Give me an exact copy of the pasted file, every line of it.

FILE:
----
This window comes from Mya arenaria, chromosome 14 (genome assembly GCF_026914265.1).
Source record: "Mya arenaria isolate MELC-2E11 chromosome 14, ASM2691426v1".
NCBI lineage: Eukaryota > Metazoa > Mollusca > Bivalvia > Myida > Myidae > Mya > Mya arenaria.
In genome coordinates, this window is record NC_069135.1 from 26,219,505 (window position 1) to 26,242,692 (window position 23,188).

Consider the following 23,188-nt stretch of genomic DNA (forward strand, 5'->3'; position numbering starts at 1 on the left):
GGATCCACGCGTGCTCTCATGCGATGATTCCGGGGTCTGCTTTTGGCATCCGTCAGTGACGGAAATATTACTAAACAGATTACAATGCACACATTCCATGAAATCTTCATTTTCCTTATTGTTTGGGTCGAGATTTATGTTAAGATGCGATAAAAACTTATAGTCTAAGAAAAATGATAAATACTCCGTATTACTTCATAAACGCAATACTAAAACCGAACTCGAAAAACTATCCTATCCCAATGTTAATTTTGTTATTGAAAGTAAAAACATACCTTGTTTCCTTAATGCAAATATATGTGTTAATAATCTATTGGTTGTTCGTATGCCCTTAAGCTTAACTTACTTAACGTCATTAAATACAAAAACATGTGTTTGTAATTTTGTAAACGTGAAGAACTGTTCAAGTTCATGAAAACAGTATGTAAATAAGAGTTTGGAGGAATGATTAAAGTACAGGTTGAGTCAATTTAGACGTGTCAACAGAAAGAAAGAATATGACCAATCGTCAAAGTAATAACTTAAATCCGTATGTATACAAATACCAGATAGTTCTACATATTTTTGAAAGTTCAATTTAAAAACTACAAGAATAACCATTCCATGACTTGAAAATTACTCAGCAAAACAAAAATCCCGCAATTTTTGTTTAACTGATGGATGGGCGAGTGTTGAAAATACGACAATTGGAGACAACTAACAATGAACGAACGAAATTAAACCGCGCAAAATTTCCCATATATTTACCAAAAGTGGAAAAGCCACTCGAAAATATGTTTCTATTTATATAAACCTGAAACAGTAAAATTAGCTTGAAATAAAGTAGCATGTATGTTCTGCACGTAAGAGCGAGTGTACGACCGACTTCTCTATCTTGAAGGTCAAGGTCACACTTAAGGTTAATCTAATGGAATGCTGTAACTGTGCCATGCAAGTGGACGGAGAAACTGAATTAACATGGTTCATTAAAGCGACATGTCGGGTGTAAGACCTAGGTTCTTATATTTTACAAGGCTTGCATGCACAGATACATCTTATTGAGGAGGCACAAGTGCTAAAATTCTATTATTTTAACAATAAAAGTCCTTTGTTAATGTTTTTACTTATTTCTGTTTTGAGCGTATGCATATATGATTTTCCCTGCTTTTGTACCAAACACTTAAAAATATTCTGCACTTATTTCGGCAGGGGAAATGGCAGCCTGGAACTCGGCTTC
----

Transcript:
This window comes from Mya arenaria, chromosome 14 (genome assembly GCF_026914265.1).
Source record: "Mya arenaria isolate MELC-2E11 chromosome 14, ASM2691426v1".
NCBI lineage: Eukaryota > Metazoa > Mollusca > Bivalvia > Myida > Myidae > Mya > Mya arenaria.
In genome coordinates, this window is record NC_069135.1 from 26,219,505 (window position 1) to 26,242,692 (window position 23,188).

Consider the following 23,188-nt stretch of genomic DNA (forward strand, 5'->3'; position numbering starts at 1 on the left):
GGATCCACGCGTGCTCTCATGCGATGATTCCGGGGTCTGCTTTTGGCATCCGTCAGTGACGGAAATATTACTAAACAGATTACAATGCACACATTCCATGAAATCTTCATTTTCCTTATTGTTTGGGTCGAGATTTATGTTAAGATGCGATAAAAACTTATAGTCTAAGAAAAATGATAAATACTCCGTATTACTTCATAAACGCAATACTAAAACCGAACTCGAAAAACTATCCTATCCCAATGTTAATTTTGTTATTGAAAGTAAAAACATACCTTGTTTCCTTAATGCAAATATATGTGTTAATAATCTATTGGTTGTTCGTATGCCCTTAAGCTTAACTTACTTAACGTCATTAAATACAAAAACATGTGTTTGTAATTTTGTAAACGTGAAGAACTGTTCAAGTTCATGAAAACAGTATGTAAATAAGAGTTTGGAGGAATGATTAAAGTACAGGTTGAGTCAATTTAGACGTGTCAACAGAAAGAAAGAATATGACCAATCGTCAAAGTAATAACTTAAATCCGTATGTATACAAATACCAGATAGTTCTACATATTTTTGAAAGTTCAATTTAAAAACTACAAGAATAACCATTCCATGACTTGAAAATTACTCAGCAAAACAAAAATCCCGCAATTTTTGTTTAACTGATGGATGGGCGAGTGTTGAAAATACGACAATTGGAGACAACTAACAATGAACGAACGAAATTAAACCGCGCAAAATTTCCCATATATTTACCAAAAGTGGAAAAGCCACTCGAAAATATGTTTCTATTTATATAAACCTGAAACAGTAAAATTAGCTTGAAATAAAGTAGCATGTATGTTCTGCACGTAAGAGCGAGTGTACGACCGACTTCTCTATCTTGAAGGTCAAGGTCACACTTAAGGTTAATCTAATGGAATGCTGTAACTGTGCCATGCAAGTGGACGGAGAAACTGAATTAACATGGTTCATTAAAGCGACATGTCGGGTGTAAGACCTAGGTTCTTATATTTTACAAGGCTTGCATGCACAGATACATCTTATTGAGGAGGCACAAGTGCTAAAATTCTATTATTTTAACAATAAAAGTCCTTTGTTAATGTTTTTACTTATTTCTGTTTTGAGCGTATGCATATATGATTTTCCCTGCTTTTGTACCAAACACTTAAAAATATTCTGCACTTATTTCGGCAGGGGAAATGGCAGCCTGGAACTCGGCTTC